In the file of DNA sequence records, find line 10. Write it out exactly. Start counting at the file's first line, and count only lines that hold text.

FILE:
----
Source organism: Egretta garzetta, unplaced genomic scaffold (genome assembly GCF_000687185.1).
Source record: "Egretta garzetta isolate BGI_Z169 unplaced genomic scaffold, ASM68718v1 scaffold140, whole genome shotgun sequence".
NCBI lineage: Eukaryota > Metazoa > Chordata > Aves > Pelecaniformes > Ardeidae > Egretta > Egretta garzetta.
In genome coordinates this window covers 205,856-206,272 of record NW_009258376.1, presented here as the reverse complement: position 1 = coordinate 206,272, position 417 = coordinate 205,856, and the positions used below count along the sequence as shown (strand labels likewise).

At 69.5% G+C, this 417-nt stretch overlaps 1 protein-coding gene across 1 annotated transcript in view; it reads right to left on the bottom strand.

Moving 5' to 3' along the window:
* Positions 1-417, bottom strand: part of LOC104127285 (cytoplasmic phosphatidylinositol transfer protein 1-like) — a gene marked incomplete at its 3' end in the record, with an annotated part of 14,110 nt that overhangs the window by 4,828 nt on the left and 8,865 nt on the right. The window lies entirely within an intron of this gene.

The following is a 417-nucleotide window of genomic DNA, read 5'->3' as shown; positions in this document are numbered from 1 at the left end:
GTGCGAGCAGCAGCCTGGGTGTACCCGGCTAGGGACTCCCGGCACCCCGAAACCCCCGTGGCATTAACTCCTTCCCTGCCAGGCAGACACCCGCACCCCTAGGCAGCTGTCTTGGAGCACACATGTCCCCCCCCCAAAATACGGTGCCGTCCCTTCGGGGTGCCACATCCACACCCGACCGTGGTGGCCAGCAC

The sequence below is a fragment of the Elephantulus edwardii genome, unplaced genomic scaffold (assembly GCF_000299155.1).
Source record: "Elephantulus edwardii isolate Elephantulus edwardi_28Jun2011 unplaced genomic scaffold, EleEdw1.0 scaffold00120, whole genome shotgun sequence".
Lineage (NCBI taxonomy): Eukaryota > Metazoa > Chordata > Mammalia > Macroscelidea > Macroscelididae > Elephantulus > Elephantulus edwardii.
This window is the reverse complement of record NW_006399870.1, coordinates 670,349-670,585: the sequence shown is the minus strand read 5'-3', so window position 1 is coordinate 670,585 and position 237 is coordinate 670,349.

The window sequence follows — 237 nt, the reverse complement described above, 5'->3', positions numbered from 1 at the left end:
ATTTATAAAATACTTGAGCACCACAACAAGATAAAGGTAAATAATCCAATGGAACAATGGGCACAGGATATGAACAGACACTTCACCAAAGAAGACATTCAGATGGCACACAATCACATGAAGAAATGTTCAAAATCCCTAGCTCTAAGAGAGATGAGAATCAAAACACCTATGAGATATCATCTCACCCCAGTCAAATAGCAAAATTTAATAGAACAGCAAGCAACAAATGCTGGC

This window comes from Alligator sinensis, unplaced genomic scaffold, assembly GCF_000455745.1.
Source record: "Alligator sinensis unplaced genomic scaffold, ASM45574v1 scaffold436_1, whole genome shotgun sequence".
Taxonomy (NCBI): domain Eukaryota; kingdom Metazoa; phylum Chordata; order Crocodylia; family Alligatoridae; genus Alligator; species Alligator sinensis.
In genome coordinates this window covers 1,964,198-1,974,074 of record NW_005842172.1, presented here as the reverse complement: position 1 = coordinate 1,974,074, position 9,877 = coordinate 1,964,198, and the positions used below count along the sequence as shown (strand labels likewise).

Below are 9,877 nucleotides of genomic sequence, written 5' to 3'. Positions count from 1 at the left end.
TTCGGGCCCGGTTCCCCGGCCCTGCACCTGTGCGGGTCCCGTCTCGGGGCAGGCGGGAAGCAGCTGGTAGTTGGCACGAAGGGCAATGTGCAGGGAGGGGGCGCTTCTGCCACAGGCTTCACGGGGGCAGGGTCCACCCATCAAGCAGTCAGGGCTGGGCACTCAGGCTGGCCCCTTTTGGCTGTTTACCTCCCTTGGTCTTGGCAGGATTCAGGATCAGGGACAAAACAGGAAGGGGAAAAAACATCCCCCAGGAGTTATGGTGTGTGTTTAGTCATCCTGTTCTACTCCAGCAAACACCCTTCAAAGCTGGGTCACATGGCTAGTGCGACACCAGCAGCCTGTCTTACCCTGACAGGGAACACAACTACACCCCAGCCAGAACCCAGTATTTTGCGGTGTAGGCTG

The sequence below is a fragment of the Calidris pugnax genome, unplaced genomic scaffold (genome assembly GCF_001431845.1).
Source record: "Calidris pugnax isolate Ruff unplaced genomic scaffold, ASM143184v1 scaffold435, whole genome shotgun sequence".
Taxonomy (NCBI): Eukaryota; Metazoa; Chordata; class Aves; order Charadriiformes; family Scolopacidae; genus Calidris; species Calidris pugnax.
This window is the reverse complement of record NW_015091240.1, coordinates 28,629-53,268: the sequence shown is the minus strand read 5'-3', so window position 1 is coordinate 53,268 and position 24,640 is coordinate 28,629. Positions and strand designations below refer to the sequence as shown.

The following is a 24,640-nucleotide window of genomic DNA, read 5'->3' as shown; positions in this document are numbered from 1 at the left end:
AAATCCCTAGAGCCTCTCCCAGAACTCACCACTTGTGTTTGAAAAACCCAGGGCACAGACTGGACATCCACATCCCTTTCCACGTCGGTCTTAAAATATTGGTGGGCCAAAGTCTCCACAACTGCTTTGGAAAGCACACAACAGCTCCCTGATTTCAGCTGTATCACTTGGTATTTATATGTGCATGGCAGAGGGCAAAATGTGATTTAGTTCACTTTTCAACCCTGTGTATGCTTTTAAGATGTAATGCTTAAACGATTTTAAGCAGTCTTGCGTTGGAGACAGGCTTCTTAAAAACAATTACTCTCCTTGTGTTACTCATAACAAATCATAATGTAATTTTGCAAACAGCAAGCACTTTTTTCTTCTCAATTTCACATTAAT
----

The sequence below is a fragment of the Elephantulus edwardii genome, unplaced genomic scaffold (assembly GCF_000299155.1).